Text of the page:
Winston-Salem Symphony Music Director Search: A Tight Finish?
by William Thomas Walker
The last of five candidates to succeed Peter Perret as Music Director of the Winston-Salem Symphony recently conducted his three concerts. Michael Butterman cut a youthful appearance as he directed the February 6 matinee performance in the Stevens Center. The program, which ranged from a rhythmically complex 20th-century work to one of the greatest Classical piano concertos to a pinnacle of the Romantic repertory, gave the maximum scope for testing a conductor's mettle. A pretty full house was on hand to witness the running of the gauntlet.
Alberto Ginastera's Ballet Suite from Estancia has firmly entered the orchestral repertory; CVNC has reviewed it at least three times within the past five years in the central Piedmont. This four-movement Suite is similar in spirit to Copland's Rodeo, but instead of evoking American cowboy culture, Ginastera depicts a day in the life of an Argentine gaucho (horseman), suggesting the sound of his guitar. The Suite uses characteristic dance rhythms such as the malambo, a vigorous, competitive dance that builds in intensity until only one dancer remains standing. Its loud and driving irregular meters dominate the first and last movements, "Land Workers" and "Final Dance, Malambo." The second movement, "Wheat Dance," is a complete contrast, lovely and pastoral, with a delightful flute melody over gentle pizzicato strings. This gave several orchestra players fine limelight. Kathryn Levy, flute, phrased with eloquent simplicity, and Concertmistress Corrine Brouwer played a sweet-toned solo. While the horn section had a great showing all evening, the muted horns in this movement were especially golden in tone. During his pre-concert lecture, Principal Timpanist Massie Johnson drew attention to the rare use of the smallest of the five-member timpani family, an instrument 20" in diameter. Its unique timbre managed to stand out in the very loud finale. Butterman kept tight reins on this often-raucous work, steering its complex rhythms with deceptive ease.
Guest pianist Awadagin Pratt gave a masterful interpretation of Beethoven's superb Piano Concerto No. 4 in G, Op. 58. His phrasing and tempos were completely convincing. The music was allowed to breathe, and the silences within the score were allowed to register completely. Butterman provided a perfectly balanced orchestral accompaniment that fit his soloist like a spandex glove. All sections of the orchestra played at the top of their form. A brief section in the first movement for paired horns, played by Frederick Bergstone and Robert Campbell, was breathtaking and emblematic of the high level of technique of this orchestra. Pratt ought to be a top candidate for any local series. His musicianship is deep and he has no want of technique. (He shares with André Watts a tendency to stamp his foot loudly in particularly stirring passages.) In contrast to his appearance with the NC Symphony a few seasons ago, he no longer uses a low chair like Glenn Gould.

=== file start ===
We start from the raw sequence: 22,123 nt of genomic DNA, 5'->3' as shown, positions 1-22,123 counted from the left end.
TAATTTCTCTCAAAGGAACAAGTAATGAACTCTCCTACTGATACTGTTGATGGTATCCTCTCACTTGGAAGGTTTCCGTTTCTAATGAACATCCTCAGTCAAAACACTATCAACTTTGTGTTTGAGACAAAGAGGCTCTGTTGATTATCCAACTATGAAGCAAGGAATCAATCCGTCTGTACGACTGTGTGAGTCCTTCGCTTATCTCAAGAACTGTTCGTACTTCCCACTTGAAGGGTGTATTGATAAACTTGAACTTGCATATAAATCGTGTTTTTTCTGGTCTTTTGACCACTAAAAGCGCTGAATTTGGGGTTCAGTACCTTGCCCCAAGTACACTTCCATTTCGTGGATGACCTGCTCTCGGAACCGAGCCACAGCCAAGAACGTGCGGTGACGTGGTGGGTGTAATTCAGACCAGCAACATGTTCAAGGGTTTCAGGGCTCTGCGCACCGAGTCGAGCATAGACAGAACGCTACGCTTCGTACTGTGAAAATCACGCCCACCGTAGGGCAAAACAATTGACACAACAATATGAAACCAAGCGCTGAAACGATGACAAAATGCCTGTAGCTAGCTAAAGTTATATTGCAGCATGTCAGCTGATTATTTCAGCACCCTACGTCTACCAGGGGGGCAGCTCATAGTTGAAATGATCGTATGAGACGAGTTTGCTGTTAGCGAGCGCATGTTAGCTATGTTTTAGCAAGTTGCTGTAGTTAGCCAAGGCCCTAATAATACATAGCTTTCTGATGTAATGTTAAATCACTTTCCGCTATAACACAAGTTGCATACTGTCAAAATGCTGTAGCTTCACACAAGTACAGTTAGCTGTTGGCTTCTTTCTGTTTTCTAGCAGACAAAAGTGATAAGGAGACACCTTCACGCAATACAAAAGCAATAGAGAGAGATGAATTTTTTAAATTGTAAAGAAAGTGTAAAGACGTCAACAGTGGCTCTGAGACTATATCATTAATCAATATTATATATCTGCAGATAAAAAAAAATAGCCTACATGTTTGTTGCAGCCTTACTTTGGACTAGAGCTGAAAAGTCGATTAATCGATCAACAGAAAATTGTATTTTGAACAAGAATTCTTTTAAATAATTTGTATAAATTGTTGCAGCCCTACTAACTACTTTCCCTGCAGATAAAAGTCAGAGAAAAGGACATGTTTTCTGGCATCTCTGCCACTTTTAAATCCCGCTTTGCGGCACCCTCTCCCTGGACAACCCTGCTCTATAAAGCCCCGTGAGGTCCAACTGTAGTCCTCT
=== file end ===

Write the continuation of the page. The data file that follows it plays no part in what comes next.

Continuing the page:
Butterman ended the concert with a solid and fairly traditional interpretation of Brahms' Fourth Symphony. Orchestral textures were clear and well balanced and the tempos were sensible. I was disappointed that the first extended scoring for the timpani in the first movement was not given greater emphasis; it was there but not given the stress that my favorite interpreters, such as Bruno Walter or Rudolf Kempe, have elicited on recordings, not to mention most of the live performances that I have heard. This personal obsession aside, it was a satisfying performance. Before starting the Symphony, Butterman had sections of the orchestra play key elements from movements I, III, and IV separately, followed by the full orchestration.
Butterman created a good impression during the wide-ranging question-and-answer session following the concert. Aspects of programming, community outreach, audience building, and fund-raising were touched upon. Like most of the other candidates, he has a strong background in choral music and showed a desire to break out of the confines of alternating the Requiems of Brahms and Verdi, in order to explore the many excellent shorter works that could share a billing. All the candidates spoke about the music from the stage. Butterman said he intended his detailed comments on the Brahms Symphony to serve as an example of a way to break down some of the perceived barriers new audience members find when attending classical concerts.